Has COVID-19 sparked digital transformation in healthcare?

The rapid onset of a global pandemic has led to swift and often remarkable deployments of new technologies in healthcare. We ask four leading voices whether an industry historically resistant to transformation might now be able to find its digital feet

Author // Romily Broad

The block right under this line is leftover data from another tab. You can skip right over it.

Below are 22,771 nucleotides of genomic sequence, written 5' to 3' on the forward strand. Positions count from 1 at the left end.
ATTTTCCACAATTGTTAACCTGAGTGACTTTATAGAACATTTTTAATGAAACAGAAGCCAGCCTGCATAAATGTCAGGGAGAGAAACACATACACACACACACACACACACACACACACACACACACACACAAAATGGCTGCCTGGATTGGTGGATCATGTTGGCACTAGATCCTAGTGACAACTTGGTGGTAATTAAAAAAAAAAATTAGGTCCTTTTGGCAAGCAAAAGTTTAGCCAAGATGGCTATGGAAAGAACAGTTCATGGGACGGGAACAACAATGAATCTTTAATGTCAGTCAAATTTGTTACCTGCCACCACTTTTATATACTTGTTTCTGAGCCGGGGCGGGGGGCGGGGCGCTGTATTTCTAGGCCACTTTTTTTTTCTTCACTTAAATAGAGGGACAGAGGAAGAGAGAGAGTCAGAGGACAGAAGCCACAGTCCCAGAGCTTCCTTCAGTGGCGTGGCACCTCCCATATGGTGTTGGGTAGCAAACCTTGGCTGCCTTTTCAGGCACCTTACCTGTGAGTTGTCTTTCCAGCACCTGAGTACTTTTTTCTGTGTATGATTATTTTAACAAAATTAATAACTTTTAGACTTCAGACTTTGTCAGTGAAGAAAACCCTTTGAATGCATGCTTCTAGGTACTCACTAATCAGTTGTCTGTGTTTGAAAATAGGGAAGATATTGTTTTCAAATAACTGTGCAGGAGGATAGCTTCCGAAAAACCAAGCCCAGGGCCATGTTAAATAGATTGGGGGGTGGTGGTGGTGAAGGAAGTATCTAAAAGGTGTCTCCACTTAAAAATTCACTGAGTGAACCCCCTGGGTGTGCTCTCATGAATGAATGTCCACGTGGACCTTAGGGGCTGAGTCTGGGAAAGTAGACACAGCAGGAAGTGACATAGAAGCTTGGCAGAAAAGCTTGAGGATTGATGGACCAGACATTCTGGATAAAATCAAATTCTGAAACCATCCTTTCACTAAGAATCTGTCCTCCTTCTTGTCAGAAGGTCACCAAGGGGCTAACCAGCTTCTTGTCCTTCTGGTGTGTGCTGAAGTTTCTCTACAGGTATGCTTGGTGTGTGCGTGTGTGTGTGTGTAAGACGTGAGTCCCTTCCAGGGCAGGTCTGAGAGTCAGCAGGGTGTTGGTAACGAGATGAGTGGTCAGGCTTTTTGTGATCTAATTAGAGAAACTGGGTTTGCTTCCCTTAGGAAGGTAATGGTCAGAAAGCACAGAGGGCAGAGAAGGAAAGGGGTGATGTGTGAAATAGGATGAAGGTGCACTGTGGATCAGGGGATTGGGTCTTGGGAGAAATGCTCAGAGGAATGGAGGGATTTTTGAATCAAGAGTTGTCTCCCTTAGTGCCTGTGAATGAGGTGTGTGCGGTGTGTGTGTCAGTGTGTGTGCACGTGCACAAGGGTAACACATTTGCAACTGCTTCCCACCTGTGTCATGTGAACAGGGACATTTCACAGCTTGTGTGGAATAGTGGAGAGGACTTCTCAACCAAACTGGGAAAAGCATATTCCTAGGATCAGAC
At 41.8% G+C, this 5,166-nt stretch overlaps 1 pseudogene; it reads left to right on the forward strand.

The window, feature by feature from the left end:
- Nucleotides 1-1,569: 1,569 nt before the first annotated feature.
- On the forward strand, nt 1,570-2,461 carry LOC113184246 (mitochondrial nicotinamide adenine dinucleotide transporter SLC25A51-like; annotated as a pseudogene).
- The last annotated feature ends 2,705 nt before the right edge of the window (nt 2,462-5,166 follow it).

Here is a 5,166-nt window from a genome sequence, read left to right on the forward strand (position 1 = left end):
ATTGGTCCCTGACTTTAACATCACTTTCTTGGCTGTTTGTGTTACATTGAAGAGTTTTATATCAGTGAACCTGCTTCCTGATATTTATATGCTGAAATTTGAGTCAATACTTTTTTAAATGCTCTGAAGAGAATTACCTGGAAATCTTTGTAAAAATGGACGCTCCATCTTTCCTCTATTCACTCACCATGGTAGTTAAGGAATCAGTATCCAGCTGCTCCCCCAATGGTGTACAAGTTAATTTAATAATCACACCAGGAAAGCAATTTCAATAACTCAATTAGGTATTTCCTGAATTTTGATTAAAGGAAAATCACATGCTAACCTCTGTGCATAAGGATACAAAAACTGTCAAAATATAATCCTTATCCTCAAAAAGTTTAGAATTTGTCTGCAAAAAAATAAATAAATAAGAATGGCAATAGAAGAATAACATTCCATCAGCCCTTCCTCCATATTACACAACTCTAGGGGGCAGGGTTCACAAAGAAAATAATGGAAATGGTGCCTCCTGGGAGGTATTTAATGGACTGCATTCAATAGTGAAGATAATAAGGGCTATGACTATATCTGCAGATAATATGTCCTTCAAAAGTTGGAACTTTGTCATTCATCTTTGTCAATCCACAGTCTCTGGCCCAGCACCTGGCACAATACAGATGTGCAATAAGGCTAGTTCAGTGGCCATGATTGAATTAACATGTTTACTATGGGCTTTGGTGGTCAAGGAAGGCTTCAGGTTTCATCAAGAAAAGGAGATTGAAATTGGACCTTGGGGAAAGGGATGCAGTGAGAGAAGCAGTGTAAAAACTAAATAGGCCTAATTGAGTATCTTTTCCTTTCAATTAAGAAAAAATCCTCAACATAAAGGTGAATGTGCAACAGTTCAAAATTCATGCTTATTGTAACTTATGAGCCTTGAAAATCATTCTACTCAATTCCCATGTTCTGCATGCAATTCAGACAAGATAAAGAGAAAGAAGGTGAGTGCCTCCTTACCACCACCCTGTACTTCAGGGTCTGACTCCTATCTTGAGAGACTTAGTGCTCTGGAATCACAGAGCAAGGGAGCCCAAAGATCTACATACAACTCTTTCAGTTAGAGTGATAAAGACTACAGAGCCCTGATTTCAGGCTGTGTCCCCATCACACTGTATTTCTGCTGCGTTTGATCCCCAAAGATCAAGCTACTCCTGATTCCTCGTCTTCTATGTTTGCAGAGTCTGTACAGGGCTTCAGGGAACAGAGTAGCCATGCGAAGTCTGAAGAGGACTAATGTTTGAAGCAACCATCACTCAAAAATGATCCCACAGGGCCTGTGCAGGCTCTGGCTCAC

Eight years ago, emergency-room physician Dr Michael Brooks became so disturbed by the dangerous anachronisms of the hospital in which he worked that he decided to do something about it. “I saw some pretty shocking things, mistakes being made, largely because people had lost bits of information or data wasn’t available. Most of my life as a doctor has been spent collaborating on paper, and that is still the case in the majority of hospitals in the world today,” he tells Tech For Good. Dr Brooks began spending just one week a month in the emergency room, using the rest of his time to champion a cause he felt was critical to the welfare of the patients he served. He founded PatientSource – a novel electronic medical record (EMR) system – and set about creating a tool he says doctors and nurses desperately needed: A digital patient records solution designed by them, for them. It was an effort, along with repeated high-profile attempts at all levels of government over the last decade, to wrestle a recalcitrant and hugely complicated NHS system into the 21st century. However, while technical progress has been made in some areas - especially on a regional level by astute and collaborative trust CIOs - truly holistic digital transformation remains a more distant ambition. Eight years later, PatientSource counts most of its clients in countries outside of the UK.